Autumn 2010 / Leading Edge
Averting Disaster

BP oil spill could have been avoided if the company had used the “precautionary principle,” says prof


Photo: Tannen Maury/EPA/Corbis The BP oil spill in the Gulf of Mexico, by far the largest in American history, has poisoned the waters and
marshlands of the region, killed countless birds and marine animals and thrown thousands of people in the
fishing industry out of work. Stephen Scharper, a professor of anthropology at U of T Mississauga and at U of T’s Centre for Environment, spoke with Paul Fraumeni, director of research communications, about how the catastrophic spill might have been averted.

You have advocated that decision-makers adhere to the “precautionary principle.” What is this?
By using the precautionary principle, you anticipate potential harm, based on scientific and other evidence, to the environment and human communities from any kind of activity. The principle says you don’t need absolute scientific evidence that an activity is going to bring harm; you can have suggestive scientific evidence. Therefore, you put in safeguards, such as is the case with automobiles.

How does the precautionary principle relate to the Gulf of Mexico oil spill?

There is a lot about this oil spill that is disturbing, and which indicates that decision-makers didn’t follow the precautionary principle. It has been revealed, for example, that the Mineral Management Service, the group responsible for overseeing drilling in the United States, is also the group responsible for encouraging offshore oil drilling – and collecting the royalties from it. Thankfully, the Obama administration separated these
responsibilities, and the director of the service resigned.

The New York Times and other news organizations have reported that the service’s inspectors received gifts from oil companies. In some cases the companies were allowed to write their own inspection certificates and reports. MSNBC has stated that permits were not required to build and install the Deepwater Horizon oil rig; government oversight was absent.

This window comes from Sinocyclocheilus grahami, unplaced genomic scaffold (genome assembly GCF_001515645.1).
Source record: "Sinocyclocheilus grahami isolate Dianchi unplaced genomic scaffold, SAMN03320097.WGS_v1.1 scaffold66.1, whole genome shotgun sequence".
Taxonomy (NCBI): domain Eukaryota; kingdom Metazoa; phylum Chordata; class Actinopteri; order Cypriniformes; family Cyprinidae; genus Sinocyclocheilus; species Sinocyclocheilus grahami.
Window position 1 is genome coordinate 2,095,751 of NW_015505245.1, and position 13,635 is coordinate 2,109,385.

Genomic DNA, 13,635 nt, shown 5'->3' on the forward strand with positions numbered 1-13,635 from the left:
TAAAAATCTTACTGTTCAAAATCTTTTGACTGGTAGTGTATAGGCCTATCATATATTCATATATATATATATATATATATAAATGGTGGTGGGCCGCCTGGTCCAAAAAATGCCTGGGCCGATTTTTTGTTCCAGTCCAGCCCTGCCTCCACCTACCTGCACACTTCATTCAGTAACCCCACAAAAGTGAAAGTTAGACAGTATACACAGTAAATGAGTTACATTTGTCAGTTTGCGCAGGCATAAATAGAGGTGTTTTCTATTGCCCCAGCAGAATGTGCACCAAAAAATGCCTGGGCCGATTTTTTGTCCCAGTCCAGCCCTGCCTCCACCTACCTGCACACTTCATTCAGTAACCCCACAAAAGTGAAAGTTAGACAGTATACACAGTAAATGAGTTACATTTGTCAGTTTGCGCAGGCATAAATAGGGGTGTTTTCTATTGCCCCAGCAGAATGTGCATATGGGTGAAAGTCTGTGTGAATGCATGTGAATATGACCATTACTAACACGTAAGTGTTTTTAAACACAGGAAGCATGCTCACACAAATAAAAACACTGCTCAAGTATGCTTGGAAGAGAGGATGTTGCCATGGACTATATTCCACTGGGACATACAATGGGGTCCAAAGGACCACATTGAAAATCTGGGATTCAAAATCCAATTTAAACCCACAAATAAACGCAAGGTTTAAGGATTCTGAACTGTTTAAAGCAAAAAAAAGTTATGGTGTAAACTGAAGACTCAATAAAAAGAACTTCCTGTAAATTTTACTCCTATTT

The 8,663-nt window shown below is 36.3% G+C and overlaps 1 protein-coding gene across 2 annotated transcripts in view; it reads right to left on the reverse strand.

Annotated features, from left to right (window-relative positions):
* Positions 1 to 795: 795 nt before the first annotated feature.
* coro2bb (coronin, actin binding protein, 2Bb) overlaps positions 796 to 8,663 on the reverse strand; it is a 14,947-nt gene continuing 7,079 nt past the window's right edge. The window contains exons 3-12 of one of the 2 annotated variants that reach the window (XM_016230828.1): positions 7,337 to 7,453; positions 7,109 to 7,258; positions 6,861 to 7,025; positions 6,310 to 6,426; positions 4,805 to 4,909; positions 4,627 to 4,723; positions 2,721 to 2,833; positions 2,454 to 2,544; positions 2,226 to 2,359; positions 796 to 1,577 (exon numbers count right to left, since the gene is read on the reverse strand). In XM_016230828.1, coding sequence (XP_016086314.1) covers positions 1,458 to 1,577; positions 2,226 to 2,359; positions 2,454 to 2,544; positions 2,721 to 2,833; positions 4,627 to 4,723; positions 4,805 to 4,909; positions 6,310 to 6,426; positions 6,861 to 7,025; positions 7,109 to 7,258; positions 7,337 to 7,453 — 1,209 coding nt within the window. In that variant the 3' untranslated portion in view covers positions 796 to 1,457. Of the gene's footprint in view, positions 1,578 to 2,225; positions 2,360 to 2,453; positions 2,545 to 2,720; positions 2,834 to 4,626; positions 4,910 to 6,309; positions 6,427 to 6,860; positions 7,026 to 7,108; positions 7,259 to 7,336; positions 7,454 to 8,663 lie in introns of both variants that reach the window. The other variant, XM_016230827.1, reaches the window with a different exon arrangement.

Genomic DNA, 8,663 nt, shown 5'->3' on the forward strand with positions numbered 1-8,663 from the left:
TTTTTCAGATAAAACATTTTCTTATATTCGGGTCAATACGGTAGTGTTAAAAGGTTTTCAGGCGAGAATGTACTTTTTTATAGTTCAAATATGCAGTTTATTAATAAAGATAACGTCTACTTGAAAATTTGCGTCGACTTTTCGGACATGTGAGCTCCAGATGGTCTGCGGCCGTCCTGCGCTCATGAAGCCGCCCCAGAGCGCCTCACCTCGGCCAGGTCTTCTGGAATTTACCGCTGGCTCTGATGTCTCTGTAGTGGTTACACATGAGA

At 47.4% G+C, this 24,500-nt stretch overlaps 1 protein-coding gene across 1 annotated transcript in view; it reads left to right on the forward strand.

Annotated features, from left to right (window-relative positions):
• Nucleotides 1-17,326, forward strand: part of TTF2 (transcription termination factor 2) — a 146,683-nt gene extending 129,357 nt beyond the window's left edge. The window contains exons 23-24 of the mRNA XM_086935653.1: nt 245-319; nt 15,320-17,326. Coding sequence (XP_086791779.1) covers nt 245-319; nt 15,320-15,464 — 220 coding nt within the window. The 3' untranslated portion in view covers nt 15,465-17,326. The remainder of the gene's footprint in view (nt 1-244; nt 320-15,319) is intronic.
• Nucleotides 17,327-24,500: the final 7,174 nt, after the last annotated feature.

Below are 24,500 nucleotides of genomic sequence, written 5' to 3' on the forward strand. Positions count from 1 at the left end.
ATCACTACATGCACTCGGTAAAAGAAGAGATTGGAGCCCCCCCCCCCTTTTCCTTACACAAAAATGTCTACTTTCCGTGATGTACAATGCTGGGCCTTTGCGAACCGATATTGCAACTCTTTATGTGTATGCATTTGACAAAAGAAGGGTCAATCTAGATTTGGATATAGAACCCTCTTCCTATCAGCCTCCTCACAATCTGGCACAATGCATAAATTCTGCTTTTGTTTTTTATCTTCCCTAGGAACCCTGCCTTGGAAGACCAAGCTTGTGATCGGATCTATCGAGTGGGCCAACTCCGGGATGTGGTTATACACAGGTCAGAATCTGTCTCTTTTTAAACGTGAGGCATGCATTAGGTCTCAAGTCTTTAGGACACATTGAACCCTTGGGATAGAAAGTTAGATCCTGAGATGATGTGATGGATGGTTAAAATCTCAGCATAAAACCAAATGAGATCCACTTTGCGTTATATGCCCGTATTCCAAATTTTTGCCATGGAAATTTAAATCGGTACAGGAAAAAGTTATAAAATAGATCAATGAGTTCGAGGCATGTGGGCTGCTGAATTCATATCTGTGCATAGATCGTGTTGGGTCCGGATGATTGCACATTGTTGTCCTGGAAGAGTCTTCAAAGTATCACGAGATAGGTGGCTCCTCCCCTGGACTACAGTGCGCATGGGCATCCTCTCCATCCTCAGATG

The precautionary principle may not have been followed during the cleanup either. In May, the Environmental Protection Agency warned that the chemical being used to disperse the oil in the Gulf and the wetlands of Louisiana was harmful and ordered BP to stop using it.

The public outrage over this spill seems greater than with the Exxon Valdez disaster off the coast of Alaska in 1989. Why do you think this is?

The Gulf spill hit a traditional mainland area that affects millions of people and billions of dollars worth of business in fishing and tourism. “Deep ecology” celebrates wilderness and the intrinsic value of nature. “Social ecology” looks at how environmental damage affects people and social communities. What’s interesting with this spill is that it blends concerns from social ecology with deep ecology. That’s one reason it’s received so much media attention.

Will this be a watershed? In time, will this disaster change things for the better?
It’s too early to tell. Some people will continue to see these spills as a necessary evil as the U.S. attempts to reduce its dependence on foreign oil. What might turn people around is the fragility of the Gulf ecosystem. I was heartened that President Obama implemented a six-month moratorium on coastal drilling. This is where we have to put pressure on decision-makers. In Canada, we have potentially the same risk with the offshore oil rigs near Newfoundland and proposals for drilling in the Beaufort Sea. Something similar could happen here very easily if we do not demand stringent precautionary measures.


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